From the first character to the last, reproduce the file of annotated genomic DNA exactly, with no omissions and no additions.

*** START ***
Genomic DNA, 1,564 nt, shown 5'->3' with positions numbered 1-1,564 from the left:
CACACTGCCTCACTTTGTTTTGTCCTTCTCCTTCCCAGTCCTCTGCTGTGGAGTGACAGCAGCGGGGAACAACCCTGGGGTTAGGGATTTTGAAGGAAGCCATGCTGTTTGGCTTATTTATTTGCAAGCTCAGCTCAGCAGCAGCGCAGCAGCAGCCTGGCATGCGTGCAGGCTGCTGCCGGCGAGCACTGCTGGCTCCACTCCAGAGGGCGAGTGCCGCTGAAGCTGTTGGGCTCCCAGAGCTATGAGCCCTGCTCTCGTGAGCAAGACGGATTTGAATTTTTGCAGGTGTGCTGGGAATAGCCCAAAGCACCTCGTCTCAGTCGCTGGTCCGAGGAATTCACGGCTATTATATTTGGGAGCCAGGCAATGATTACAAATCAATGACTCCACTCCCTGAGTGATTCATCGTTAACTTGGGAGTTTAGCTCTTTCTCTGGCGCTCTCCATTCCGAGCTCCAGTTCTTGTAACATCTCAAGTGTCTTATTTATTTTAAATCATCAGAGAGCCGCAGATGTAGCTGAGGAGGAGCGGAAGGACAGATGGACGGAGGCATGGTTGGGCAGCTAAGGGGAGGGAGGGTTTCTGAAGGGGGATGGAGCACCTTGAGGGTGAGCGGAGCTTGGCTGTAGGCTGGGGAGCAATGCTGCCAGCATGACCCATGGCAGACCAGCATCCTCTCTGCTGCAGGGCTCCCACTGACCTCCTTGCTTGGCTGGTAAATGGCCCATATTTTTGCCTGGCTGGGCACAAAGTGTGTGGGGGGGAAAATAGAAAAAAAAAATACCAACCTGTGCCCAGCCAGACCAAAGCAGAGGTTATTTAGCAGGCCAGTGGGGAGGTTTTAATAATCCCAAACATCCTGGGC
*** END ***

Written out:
Genomic DNA, 1,564 nt, shown 5'->3' with positions numbered 1-1,564 from the left:
CACACTGCCTCACTTTGTTTTGTCCTTCTCCTTCCCAGTCCTCTGCTGTGGAGTGACAGCAGCGGGGAACAACCCTGGGGTTAGGGATTTTGAAGGAAGCCATGCTGTTTGGCTTATTTATTTGCAAGCTCAGCTCAGCAGCAGCGCAGCAGCAGCCTGGCATGCGTGCAGGCTGCTGCCGGCGAGCACTGCTGGCTCCACTCCAGAGGGCGAGTGCCGCTGAAGCTGTTGGGCTCCCAGAGCTATGAGCCCTGCTCTCGTGAGCAAGACGGATTTGAATTTTTGCAGGTGTGCTGGGAATAGCCCAAAGCACCTCGTCTCAGTCGCTGGTCCGAGGAATTCACGGCTATTATATTTGGGAGCCAGGCAATGATTACAAATCAATGACTCCACTCCCTGAGTGATTCATCGTTAACTTGGGAGTTTAGCTCTTTCTCTGGCGCTCTCCATTCCGAGCTCCAGTTCTTGTAACATCTCAAGTGTCTTATTTATTTTAAATCATCAGAGAGCCGCAGATGTAGCTGAGGAGGAGCGGAAGGACAGATGGACGGAGGCATGGTTGGGCAGCTAAGGGGAGGGAGGGTTTCTGAAGGGGGATGGAGCACCTTGAGGGTGAGCGGAGCTTGGCTGTAGGCTGGGGAGCAATGCTGCCAGCATGACCCATGGCAGACCAGCATCCTCTCTGCTGCAGGGCTCCCACTGACCTCCTTGCTTGGCTGGTAAATGGCCCATATTTTTGCCTGGCTGGGCACAAAGTGTGTGGGGGGGAAAATAGAAAAAAAAAATACCAACCTGTGCCCAGCCAGACCAAAGCAGAGGTTATTTAGCAGGCCAGTGGGGAGGTTTTAATAATCCCAAACATCCTGGGC